Senate Panel Approved Data-Breach Bill

The U.S. Senate Judiciary Committee approved on Thursday a bill that would require companies with data breaches to notify affected customers and would set up rules for the U.S. government’s use of private databases.

The Personal Data Privacy and Security Act, sponsored by committee Chairman Arlen Specter, a Pennsylvania Republican, and Senator Patrick Leahy, a Vermont Democrat, would also require data brokers to allow U.S. residents to correct their personal data, and it would require businesses holding the personal data of more than 10,000 U.S. residents to conduct risk assessments and implement data-protection policies.

Businesses that do not implement security plans could be fined up to US$35,000 a day if found in violation of the requirement.

The Judiciary bill would allow companies that suffer data breaches to avoid notifying consumers if they determine the breach poses "no significant risk" of identity theft or other data fraud. But, unlike some other data-breach bills in Congress, the Specter-Leahy bill would require companies that determine there is no risk from a data breach to report their findings to the U.S. Secret Service, which can then conduct its own investigation.

"This bill will ensure that our laws keep pace with technology," Leahy said in a statement. "In this information-saturated age, the use of personal data has significant consequences for every American. People have lost jobs, mortgages and control over their credit and identities because personal information has been mishandled or listed incorrectly."

The Judiciary legislation is one of about 15 bills currently before Congress that require data-breach notification, most of them introduced after a series of data breaches were reported earlier this year.

It is the second data-breach notification bill to be approved by a full committee, with the next step a vote on the Senate floor. In July, the Senate Commerce, Science and Transportation Committee approved the Identity Theft Protection Act, but the full Senate has not taken action on it.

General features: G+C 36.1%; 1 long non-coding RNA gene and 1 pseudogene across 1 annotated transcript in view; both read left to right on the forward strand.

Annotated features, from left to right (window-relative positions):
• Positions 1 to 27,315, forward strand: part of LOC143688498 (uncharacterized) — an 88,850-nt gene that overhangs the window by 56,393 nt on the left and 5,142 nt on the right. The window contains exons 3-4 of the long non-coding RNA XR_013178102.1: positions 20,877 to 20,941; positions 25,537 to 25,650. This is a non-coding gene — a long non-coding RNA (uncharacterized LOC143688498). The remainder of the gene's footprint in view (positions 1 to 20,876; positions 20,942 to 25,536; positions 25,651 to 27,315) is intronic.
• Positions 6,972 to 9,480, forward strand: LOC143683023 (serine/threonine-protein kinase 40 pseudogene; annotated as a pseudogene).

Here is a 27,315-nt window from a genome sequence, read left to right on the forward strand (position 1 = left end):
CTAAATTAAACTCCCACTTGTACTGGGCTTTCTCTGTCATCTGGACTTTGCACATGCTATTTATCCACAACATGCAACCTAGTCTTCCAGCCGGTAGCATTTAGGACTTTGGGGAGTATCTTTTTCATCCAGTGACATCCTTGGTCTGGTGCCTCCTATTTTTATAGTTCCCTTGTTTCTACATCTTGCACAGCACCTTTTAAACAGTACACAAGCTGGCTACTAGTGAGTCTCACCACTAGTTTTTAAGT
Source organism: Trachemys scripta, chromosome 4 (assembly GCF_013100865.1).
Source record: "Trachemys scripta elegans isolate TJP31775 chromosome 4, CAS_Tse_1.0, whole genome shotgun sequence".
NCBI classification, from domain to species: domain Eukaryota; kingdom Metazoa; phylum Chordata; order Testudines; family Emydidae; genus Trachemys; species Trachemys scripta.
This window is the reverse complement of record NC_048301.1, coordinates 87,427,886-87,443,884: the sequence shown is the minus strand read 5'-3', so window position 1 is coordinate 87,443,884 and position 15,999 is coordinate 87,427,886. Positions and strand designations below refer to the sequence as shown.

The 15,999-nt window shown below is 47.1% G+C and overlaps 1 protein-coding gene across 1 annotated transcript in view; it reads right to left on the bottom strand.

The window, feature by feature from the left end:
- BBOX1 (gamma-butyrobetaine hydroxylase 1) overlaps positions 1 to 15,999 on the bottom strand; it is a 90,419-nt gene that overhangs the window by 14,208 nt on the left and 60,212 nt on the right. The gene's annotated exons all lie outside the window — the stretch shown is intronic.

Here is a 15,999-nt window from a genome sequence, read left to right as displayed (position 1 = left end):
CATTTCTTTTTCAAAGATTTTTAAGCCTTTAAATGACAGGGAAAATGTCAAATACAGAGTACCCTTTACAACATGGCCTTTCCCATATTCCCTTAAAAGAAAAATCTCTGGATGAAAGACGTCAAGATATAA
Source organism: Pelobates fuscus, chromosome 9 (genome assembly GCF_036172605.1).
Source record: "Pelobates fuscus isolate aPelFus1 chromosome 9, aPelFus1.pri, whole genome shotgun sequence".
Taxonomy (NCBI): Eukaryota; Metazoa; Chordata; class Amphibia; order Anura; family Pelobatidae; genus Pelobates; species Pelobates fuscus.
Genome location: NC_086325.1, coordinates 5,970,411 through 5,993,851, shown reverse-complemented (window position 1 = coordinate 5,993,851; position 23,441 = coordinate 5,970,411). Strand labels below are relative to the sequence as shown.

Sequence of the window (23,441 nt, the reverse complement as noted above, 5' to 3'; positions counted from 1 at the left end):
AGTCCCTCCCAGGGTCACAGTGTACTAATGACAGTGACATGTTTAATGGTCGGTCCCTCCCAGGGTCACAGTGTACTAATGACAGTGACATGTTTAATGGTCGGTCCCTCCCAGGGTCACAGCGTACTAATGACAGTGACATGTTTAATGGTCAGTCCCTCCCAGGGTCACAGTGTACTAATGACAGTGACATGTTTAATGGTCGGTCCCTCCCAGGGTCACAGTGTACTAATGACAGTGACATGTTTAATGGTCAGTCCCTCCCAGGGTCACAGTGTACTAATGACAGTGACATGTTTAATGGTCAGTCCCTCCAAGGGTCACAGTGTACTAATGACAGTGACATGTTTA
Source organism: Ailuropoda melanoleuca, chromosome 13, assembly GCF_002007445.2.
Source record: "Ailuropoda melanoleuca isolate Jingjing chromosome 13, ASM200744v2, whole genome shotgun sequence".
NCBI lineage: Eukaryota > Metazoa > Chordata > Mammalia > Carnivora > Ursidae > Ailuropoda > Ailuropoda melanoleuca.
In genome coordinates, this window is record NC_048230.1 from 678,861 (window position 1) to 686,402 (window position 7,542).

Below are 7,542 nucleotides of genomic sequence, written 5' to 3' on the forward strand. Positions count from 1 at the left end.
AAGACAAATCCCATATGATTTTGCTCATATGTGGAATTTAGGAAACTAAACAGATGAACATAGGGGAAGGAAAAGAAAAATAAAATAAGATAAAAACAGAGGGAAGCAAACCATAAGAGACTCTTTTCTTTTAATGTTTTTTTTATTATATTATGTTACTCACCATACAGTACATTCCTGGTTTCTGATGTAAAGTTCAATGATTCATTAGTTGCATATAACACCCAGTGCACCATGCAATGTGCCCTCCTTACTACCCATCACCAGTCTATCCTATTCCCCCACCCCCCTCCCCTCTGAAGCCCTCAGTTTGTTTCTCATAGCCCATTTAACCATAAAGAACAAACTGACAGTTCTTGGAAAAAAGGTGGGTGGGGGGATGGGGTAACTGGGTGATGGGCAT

Like most data-breach bills now before Congress, the Specter-Leahy bill would preempt the more than 20 state laws that now require data-breach notification. Some consumer and privacy advocates have expressed concern over weak data-breach laws preempting stronger state laws, but officials with the Center for Democracy and Technology (CDT), a privacy advocacy group, called the Specter-Leahy the most comprehensive data breach notification bill now before Congress.

Several business groups have called for preemption of state notification laws, saying companies will have a hard time complying with a "patchwork quilt" of state rules. CDT supports the preemption of state laws when the federal law doesn’t weaken consumer protection, said Ari Schwartz, CDT’s deputy director.

"We can’t say we like preemption no matter what," he said during a press briefing Friday. "It’s got to be something that benefits consumers."

The Judiciary bill is the only current legislation that includes rules for the government use of private databases to check on U.S. residents, said Nancy Libin, a staff counsel at CDT. The Privacy Act of 1974 set rules for the use of government-controlled databases, but some government agencies have gotten around restrictions by contracting with private data brokers, such as ChoicePoint Inc., which announced a data breach affecting about 145,000 U.S. residents in February.

The Judiciary bill would require federal agencies to audit the security practices of commercial data brokers they contract with, and would require agencies to conduct privacy impact assessments when using commercial databases.

The Judiciary bill includes a balance between overnotification of consumers and privacy advocate concerns about some legislation allowing breached companies avoid notifying consumers if they determine the breaches don’t pose a risk, CDT officials said. Some congressional bills don’t require companies to report their breach investigations to a federal agency for review.

Worries about bombarding consumers with too many breach notifications so far haven’t been justified as affected companies comply with state notification laws, Schwartz said. "We haven’t seen an overnotification of consumers to date," Schwartz said.

Although the CDT praised the Specter-Leahy bill, officials there said it lacks provisions to restrict the use of Social Security numbers, covered in some other congressional bills, and it doesn’t include a provision to allow consumers to freeze their credit reports when they suspect they’ve been victims of ID theft. The credit freeze provision is included in some state breach notification laws.

"We don’t think any of [the bills] out there are perfect," Schwartz said.

By Grant Gross, IDG News Service

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Copyright © 2005 IDG Communications, Inc.

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